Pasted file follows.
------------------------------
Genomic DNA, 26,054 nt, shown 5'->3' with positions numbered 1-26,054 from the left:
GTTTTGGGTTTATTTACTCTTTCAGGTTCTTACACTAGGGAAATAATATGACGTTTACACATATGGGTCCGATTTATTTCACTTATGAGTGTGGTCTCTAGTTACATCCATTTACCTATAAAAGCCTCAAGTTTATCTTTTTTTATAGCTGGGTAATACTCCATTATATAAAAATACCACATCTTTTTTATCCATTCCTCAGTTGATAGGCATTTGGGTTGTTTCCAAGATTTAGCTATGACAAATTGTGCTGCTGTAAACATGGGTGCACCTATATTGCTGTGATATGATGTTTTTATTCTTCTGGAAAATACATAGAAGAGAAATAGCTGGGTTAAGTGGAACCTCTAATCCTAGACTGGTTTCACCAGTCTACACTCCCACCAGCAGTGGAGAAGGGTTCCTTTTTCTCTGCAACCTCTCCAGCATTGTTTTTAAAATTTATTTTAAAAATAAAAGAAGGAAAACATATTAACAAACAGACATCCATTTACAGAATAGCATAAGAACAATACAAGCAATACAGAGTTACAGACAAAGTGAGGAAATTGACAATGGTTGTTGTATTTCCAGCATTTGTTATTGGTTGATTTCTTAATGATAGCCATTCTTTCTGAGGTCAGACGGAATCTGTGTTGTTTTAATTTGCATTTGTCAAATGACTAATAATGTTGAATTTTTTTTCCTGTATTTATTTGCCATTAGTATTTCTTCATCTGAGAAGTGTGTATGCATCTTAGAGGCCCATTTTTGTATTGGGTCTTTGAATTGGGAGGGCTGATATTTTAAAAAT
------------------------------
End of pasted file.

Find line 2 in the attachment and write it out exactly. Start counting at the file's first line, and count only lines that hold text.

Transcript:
GTTTTGGGTTTATTTACTCTTTCAGGTTCTTACACTAGGGAAATAATATGACGTTTACACATATGGGTCCGATTTATTTCACTTATGAGTGTGGTCTCTAGTTACATCCATTTACCTATAAAAGCCTCAAGTTTATCTTTTTTTATAGCTGGGTAATACTCCATTATATAAAAATACCACATCTTTTTTATCCATTCCTCAGTTGATAGGCATTTGGGTTGTTTCCAAGATTTAGCTATGACAAATTGTGCTGCTGTAAACATGGGTGCACCTATATTGCTGTGATATGATGTTTTTATTCTTCTGGAAAATACATAGAAGAGAAATAGCTGGGTTAAGTGGAACCTCTAATCCTAGACTGGTTTCACCAGTCTACACTCCCACCAGCAGTGGAGAAGGGTTCCTTTTTCTCTGCAACCTCTCCAGCATTGTTTTTAAAATTTATTTTAAAAATAAAAGAAGGAAAACATATTAACAAACAGACATCCATTTACAGAATAGCATAAGAACAATACAAGCAATACAGAGTTACAGACAAAGTGAGGAAATTGACAATGGTTGTTGTATTTCCAGCATTTGTTATTGGTTGATTTCTTAATGATAGCCATTCTTTCTGAGGTCAGACGGAATCTGTGTTGTTTTAATTTGCATTTGTCAAATGACTAATAATGTTGAATTTTTTTTCCTGTATTTATTTGCCATTAGTATTTCTTCATCTGAGAAGTGTGTATGCATCTTAGAGGCCCATTTTTGTATTGGGTCTTTGAATTGGGAGGGCTGATATTTTAAAAAT